RFK Jr. says: “The most transparently crooked incident took place in Warren County. (Officials devised) a way to count the vote in secret. Immediately after the polls closed, … GOP officials — citing the FBI — declared that the county was facing a terrorist threat that ranked 10 on a scale of … 10. The county administration building was hastily locked down.”
The truth is: Well, that was certainly bizarre. The distrust is entirely appropriate. But it turns out that a Kerry campaign representative was present for the vote count and saw nothing suspicious. And the election board has as many Democrats as Republicans. They reported nothing hinky in the counting.
And the event was reported immediately, resulting in much attention for Warren County, even nationally. And, later, a (public) recount found nothing unusual in sampled precincts.
Bush vs. marriage ban
RFK Jr. says: “Ohio… had an initiative on the ballot… to outlaw gay marriage. Statewide, the measure proved far more popular than Bush, besting (him) by 470,000 votes. But in six of the 12 suspect counties (mentioned above) — as well as in six other small counties in central Ohio — Bush out-polled the ban … by 16,132. To trust the official tally, in other words, you must believe that thousands of rural Ohioans voted for both Bush and gay marriage.”
The truth is: Nothing of the sort. In 11 of the 12 counties the article names, more people voted in the presidential contest than on the gay-marriage issue. Therefore, President Bush got more votes than the ban. This is not rocket science. Sen. Kerry also got more votes than opposition to the ban. (The numbers are at the secretary of state’s Web site.)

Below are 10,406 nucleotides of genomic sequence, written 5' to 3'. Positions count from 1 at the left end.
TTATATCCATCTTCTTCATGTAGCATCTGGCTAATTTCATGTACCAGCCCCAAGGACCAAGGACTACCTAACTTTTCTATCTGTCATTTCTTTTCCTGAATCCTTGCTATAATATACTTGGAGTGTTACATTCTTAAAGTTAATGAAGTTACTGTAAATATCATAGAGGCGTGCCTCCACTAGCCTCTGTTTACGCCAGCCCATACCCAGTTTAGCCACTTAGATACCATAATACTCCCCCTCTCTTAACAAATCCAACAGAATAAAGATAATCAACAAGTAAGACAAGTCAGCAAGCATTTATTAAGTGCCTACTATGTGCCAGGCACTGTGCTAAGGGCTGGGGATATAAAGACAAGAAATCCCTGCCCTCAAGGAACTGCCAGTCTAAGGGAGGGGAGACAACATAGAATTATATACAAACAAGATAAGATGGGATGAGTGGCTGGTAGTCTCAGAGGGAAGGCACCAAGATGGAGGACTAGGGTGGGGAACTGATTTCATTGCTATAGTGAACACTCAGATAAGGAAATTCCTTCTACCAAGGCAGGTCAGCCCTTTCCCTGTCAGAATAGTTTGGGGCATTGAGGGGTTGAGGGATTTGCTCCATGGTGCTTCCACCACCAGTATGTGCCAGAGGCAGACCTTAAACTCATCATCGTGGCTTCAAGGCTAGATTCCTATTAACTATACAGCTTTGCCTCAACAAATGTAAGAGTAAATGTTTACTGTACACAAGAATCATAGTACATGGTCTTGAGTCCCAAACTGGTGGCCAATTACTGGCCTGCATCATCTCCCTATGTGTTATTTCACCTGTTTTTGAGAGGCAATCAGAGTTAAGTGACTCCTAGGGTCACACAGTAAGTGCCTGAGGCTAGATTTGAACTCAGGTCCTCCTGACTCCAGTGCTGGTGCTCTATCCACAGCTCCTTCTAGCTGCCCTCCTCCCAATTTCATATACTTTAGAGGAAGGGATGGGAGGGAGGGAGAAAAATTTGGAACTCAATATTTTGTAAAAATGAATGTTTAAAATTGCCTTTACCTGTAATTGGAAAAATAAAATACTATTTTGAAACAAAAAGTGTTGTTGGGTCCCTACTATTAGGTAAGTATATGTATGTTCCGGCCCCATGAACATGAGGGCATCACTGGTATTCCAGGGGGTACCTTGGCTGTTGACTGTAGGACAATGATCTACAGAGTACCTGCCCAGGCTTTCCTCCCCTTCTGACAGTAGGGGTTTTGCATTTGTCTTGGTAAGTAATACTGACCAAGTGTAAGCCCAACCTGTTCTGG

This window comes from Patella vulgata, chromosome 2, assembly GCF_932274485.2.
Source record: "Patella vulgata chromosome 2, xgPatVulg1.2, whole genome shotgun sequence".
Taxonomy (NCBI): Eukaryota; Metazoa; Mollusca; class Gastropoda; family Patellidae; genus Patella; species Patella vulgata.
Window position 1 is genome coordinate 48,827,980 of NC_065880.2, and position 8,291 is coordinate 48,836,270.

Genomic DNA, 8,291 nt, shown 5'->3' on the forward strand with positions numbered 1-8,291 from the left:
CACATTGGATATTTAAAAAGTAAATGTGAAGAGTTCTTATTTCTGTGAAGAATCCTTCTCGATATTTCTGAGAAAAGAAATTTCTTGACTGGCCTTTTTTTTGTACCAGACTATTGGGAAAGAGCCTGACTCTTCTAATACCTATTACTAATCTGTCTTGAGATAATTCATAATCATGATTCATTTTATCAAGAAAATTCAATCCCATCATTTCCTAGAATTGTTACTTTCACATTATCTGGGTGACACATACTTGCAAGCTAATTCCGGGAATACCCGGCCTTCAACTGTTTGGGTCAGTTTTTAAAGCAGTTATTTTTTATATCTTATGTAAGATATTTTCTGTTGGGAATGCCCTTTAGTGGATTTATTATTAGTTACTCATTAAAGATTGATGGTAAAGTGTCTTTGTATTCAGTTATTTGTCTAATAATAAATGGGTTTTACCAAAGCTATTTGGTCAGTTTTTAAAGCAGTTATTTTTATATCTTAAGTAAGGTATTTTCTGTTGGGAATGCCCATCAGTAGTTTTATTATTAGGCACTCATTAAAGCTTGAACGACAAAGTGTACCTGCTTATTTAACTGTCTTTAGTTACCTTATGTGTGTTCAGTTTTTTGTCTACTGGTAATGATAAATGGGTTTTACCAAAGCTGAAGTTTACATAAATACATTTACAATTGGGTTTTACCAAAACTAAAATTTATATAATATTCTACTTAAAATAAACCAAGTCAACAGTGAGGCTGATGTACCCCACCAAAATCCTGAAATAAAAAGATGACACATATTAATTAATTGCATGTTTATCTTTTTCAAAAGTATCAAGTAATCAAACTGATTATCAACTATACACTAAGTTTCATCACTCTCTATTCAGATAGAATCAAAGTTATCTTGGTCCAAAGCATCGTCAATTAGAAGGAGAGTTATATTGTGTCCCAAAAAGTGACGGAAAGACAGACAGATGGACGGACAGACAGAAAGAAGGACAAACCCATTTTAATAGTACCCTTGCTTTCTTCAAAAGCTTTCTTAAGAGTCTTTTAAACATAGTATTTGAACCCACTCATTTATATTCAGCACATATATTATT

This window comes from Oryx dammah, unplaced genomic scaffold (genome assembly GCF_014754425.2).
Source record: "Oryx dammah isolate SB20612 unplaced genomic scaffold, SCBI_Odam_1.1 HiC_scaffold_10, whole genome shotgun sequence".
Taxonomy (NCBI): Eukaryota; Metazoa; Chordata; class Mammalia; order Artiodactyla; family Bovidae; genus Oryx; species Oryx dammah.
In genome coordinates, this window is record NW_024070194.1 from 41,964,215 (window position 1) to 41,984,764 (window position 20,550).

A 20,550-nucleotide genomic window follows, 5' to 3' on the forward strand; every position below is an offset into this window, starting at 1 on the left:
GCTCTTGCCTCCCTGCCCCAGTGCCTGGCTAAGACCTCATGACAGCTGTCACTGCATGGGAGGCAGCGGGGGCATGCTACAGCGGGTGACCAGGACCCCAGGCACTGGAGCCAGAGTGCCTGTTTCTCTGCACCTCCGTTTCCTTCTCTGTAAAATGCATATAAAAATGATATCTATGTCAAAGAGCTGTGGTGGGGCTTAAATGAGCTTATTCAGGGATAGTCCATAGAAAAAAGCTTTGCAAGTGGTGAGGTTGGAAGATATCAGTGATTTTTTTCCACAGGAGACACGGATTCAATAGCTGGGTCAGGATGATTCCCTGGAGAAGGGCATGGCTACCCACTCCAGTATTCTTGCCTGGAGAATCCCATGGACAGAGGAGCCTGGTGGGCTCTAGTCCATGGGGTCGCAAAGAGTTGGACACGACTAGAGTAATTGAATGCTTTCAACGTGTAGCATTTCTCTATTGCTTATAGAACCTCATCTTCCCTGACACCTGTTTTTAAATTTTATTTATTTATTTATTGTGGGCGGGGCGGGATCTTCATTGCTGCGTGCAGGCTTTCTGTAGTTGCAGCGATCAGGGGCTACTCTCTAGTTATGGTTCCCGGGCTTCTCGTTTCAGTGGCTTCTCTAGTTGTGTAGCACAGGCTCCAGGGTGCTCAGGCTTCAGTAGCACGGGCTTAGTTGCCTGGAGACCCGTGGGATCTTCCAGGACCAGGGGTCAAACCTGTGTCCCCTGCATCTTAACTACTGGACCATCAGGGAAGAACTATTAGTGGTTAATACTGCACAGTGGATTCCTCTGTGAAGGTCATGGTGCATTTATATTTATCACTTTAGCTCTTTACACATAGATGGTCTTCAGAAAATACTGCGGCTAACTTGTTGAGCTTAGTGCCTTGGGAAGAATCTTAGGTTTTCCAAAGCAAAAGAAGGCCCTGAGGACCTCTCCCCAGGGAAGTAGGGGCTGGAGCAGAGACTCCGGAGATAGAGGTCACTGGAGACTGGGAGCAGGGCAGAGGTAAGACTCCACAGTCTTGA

As for the fact that the gay marriage ban got more votes statewide than President Bush: elementary. A lot of Kerry people in the cities (including blacks) supported the ban.
Much of the Rolling Stone article is about Secretary of State Kenneth Blackwell. It says he did a lot of things to decrease turnout, such as insisting (briefly) that registration cards must be on paper of a certain thickness. But, as the article notes, Mr. Blackwell lost some battles in court. The article insists that he nevertheless sowed confusion and kept some people from voting for fear they’d be hassled.
But his impact must have been minimal. After all, the election had an amazing million more voters than in 2000. Mr. Kennedy’s article doesn’t mention that.
The Kennedy piece, like the one in Harper’s, makes charge after charge after charge. They shouldn’t all be rejected out of hand. Clearly, something went wrong in counties where people had to stand in line to vote for hours.
Again, though, decisions about distribution of voting machines were made by evenly divided election boards. Republicans alone can’t be blamed.
Among the 350,000 people Rolling Stone says were “prevented” from voting by Republicans, 174,000 were allegedly discouraged by long lines. The other main impediments were errors made by voting machines and avoidable errors made during registration. All are attributed to Republicans.
If these numbers were derived with the same sophistication used to analyze the judicial race and the gay-rights issue, they aren’t worth much.